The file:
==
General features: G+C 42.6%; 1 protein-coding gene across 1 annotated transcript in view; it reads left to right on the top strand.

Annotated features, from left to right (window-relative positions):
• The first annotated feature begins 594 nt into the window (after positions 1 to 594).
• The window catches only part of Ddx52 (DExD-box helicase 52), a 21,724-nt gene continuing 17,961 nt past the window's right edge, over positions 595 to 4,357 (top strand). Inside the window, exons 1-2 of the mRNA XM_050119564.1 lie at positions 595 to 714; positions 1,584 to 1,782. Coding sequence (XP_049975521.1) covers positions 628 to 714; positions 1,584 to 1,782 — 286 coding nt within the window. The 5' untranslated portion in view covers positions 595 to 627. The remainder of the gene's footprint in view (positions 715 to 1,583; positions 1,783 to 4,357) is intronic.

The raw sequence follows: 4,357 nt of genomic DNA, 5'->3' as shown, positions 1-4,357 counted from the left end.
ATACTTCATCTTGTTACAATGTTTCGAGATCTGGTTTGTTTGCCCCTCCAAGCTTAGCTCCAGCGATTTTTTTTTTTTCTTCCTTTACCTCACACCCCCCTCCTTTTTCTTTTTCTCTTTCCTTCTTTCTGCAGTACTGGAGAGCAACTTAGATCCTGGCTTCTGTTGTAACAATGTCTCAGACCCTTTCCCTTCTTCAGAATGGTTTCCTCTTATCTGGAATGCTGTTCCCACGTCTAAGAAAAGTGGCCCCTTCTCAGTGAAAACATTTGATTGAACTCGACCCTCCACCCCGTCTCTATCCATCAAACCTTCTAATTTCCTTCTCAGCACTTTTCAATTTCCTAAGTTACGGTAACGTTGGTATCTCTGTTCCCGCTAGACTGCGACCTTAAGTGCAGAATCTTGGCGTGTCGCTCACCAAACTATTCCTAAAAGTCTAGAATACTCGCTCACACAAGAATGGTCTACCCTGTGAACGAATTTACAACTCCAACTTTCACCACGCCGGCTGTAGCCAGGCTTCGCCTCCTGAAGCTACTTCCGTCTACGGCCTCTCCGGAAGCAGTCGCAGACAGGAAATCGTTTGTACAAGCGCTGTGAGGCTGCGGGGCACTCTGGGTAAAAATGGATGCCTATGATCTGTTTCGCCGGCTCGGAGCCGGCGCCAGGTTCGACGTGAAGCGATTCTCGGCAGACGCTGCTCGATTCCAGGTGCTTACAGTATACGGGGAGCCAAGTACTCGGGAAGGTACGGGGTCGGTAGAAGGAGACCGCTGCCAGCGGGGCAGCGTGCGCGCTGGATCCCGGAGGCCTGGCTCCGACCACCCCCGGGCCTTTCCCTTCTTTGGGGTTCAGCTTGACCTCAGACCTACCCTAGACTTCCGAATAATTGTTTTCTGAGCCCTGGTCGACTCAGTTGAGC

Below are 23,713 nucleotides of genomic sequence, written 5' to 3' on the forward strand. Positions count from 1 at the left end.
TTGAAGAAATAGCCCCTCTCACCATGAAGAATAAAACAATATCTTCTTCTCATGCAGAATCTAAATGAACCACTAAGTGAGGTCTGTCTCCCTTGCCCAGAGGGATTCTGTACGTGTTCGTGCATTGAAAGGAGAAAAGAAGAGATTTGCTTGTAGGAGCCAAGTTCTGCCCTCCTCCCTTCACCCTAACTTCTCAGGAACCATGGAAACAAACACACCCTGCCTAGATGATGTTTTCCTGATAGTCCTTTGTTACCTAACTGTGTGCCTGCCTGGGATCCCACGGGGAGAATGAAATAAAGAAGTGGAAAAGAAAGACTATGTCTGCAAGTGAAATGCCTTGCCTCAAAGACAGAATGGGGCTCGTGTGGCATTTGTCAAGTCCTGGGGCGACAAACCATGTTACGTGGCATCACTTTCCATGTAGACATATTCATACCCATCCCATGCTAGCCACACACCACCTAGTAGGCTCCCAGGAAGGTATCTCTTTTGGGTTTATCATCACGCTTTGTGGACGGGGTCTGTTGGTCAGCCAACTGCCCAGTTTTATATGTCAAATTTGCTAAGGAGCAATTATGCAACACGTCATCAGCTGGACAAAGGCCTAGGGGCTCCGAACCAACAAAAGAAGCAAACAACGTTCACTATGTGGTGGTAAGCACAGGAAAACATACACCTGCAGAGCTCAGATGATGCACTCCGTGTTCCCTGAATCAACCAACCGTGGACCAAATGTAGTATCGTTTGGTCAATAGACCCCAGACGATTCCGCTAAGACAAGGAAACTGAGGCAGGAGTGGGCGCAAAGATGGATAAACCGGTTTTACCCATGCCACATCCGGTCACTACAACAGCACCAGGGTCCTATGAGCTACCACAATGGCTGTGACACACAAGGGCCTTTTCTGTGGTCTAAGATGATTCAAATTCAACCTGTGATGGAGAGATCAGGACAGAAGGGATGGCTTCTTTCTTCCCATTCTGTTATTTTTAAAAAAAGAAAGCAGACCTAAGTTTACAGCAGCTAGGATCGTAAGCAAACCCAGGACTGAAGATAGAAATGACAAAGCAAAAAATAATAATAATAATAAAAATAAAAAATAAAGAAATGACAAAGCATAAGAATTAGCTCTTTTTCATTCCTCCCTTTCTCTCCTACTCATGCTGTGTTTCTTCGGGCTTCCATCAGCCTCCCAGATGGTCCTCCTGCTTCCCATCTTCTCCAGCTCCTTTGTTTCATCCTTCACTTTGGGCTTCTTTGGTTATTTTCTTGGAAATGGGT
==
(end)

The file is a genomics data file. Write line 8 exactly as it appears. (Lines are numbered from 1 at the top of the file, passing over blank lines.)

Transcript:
TTGAAGAAATAGCCCCTCTCACCATGAAGAATAAAACAATATCTTCTTCTCATGCAGAATCTAAATGAACCACTAAGTGAGGTCTGTCTCCCTTGCCCAGAGGGATTCTGTACGTGTTCGTGCATTGAAAGGAGAAAAGAAGAGATTTGCTTGTAGGAGCCAAGTTCTGCCCTCCTCCCTTCACCCTAACTTCTCAGGAACCATGGAAACAAACACACCCTGCCTAGATGATGTTTTCCTGATAGTCCTTTGTTACCTAACTGTGTGCCTGCCTGGGATCCCACGGGGAGAATGAAATAAAGAAGTGGAAAAGAAAGACTATGTCTGCAAGTGAAATGCCTTGCCTCAAAGACAGAATGGGGCTCGTGTGGCATTTGTCAAGTCCTGGGGCGACAAACCATGTTACGTGGCATCACTTTCCATGTAGACATATTCATACCCATCCCATGCTAGCCACACACCACCTAGTAGGCTCCCAGGAAGGTATCTCTTTTGGGTTTATCATCACGCTTTGTGGACGGGGTCTGTTGGTCAGCCAACTGCCCAGTTTTATATGTCAAATTTGCTAAGGAGCAATTATGCAACACGTCATCAGCTGGACAAAGGCCTAGGGGCTCCGAACCAACAAAAGAAGCAAACAACGTTCACTATGTGGTGGTAAGCACAGGAAAACATACACCTGCAGAGCTCAGATGATGCACTCCGTGTTCCCTGAATCAACCAACCGTGGACCAAATGTAGTATCGTTTGGTCAATAGACCCCAGACGATTCCGCTAAGACAAGGAAACTGAGGCAGGAGTGGGCGCAAAGATGGATAAACCGGTTTTACCCATGCCACATCCGGTCACTACAACAGCACCAGGGTCCTATGAGCTACCACAATGGCTGTGACACACAAGGGCCTTTTCTGTGGTCTAAGATGATTCAAATTCAACCTGTGATGGAGAGATCAGGACAGAAGGGATGGCTTCTTTCTTCCCATTCTGTTATTTTTAAAAAAAGAAAGCAGACCTAAGTTTACAGCAGCTAGGATCGTAAGCAAACCCAGGACTGAAGATAGAAATGACAAAGCAAAAAATAATAATAATAATAAAAATAAAAAATAAAGAAATGACAAAGCATAAGAATTAGCTCTTTTTCATTCCTCCCTTTCTCTCCTACTCATGCTGTGTTTCTTCGGGCTTCCATCAGCCTCCCAGATGGTCCTCCTGCTTCCCATCTTCTCCAGCTCCTTTGTTTCATCCTTCACTTTGGGCTTCTTTGGTTATTTTCTTGGAAATGGGT